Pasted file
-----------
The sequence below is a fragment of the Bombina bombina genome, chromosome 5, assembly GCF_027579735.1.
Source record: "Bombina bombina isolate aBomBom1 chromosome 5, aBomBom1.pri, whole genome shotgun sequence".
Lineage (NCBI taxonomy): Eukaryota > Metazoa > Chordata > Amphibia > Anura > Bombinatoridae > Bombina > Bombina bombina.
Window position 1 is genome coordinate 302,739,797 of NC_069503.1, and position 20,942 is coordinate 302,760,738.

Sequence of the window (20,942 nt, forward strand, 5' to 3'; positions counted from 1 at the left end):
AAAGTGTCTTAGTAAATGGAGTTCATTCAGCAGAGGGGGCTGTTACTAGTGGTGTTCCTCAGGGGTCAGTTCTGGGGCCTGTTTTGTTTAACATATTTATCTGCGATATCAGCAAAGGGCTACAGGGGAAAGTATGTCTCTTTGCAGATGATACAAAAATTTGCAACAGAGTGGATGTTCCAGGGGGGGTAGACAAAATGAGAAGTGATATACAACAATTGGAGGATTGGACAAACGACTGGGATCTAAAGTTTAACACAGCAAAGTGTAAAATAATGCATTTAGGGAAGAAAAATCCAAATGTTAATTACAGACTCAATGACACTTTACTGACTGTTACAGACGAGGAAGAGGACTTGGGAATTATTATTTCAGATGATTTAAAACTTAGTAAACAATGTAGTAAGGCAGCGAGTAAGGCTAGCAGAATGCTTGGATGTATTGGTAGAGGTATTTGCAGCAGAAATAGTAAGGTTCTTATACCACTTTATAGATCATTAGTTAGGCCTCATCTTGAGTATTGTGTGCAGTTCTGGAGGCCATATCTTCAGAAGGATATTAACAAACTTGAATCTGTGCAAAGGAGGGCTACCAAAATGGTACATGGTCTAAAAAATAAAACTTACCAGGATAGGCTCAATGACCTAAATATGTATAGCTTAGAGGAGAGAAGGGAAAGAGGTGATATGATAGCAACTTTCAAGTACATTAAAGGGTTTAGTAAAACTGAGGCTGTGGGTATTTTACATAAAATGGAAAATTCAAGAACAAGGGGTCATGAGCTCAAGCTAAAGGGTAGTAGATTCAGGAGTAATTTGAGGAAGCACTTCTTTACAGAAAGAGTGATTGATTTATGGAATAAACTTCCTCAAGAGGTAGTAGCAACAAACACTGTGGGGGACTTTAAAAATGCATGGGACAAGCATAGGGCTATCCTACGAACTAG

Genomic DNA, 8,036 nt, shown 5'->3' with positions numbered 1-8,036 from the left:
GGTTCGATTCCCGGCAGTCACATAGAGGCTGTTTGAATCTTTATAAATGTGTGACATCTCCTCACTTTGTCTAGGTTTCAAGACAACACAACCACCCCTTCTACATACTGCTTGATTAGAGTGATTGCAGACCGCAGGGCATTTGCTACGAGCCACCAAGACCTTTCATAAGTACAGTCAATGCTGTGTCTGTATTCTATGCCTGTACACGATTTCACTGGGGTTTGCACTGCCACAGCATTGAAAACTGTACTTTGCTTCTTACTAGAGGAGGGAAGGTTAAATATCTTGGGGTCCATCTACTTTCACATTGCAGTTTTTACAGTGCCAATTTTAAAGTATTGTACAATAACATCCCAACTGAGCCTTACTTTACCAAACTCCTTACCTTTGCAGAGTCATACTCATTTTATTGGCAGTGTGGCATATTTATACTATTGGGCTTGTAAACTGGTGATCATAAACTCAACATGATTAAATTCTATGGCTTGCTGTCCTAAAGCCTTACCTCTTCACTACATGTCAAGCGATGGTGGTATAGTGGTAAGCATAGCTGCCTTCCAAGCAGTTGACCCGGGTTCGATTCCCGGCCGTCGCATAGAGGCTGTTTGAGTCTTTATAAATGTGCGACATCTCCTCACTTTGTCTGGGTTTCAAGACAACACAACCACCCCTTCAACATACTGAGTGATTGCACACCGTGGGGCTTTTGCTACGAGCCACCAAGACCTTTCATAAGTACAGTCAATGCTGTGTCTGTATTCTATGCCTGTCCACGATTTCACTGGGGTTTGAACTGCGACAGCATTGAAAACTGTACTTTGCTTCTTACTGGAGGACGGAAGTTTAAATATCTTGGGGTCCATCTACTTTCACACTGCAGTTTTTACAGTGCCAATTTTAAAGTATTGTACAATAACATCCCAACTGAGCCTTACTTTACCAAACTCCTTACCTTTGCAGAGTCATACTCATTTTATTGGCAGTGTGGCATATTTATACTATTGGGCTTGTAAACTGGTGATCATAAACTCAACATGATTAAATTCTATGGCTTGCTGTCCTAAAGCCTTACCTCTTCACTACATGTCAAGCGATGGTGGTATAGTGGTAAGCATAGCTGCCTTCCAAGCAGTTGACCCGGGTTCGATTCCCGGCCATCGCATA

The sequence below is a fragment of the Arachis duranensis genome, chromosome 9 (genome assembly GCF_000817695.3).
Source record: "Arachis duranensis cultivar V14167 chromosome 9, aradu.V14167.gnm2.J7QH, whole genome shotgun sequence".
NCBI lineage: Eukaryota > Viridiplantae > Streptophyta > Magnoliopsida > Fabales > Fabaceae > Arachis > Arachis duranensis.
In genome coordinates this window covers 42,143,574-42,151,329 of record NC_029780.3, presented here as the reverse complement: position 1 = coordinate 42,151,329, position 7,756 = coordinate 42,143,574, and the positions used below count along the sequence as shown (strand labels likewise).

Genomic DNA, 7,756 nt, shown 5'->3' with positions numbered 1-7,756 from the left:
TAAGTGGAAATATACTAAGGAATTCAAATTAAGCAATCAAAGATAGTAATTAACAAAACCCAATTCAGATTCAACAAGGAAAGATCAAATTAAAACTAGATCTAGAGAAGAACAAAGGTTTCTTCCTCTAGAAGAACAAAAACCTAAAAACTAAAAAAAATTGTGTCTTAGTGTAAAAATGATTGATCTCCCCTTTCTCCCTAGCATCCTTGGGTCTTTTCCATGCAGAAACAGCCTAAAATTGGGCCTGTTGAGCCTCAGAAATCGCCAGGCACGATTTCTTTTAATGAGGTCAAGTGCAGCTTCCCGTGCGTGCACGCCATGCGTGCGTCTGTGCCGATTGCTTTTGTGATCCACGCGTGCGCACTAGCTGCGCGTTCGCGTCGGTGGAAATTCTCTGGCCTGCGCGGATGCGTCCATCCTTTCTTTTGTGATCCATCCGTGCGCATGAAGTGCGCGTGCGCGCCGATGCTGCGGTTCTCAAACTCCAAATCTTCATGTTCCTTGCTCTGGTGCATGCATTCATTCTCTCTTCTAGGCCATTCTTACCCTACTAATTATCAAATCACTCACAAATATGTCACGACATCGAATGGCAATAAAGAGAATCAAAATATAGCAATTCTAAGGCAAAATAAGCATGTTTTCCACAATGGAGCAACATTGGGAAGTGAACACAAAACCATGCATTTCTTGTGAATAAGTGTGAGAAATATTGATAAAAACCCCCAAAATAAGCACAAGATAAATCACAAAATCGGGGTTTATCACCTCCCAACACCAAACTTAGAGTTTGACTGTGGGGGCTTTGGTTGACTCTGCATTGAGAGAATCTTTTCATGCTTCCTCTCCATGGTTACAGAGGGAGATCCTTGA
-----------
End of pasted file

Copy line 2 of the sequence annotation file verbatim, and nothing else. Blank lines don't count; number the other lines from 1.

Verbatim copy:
Source record: "Bombina bombina isolate aBomBom1 chromosome 5, aBomBom1.pri, whole genome shotgun sequence".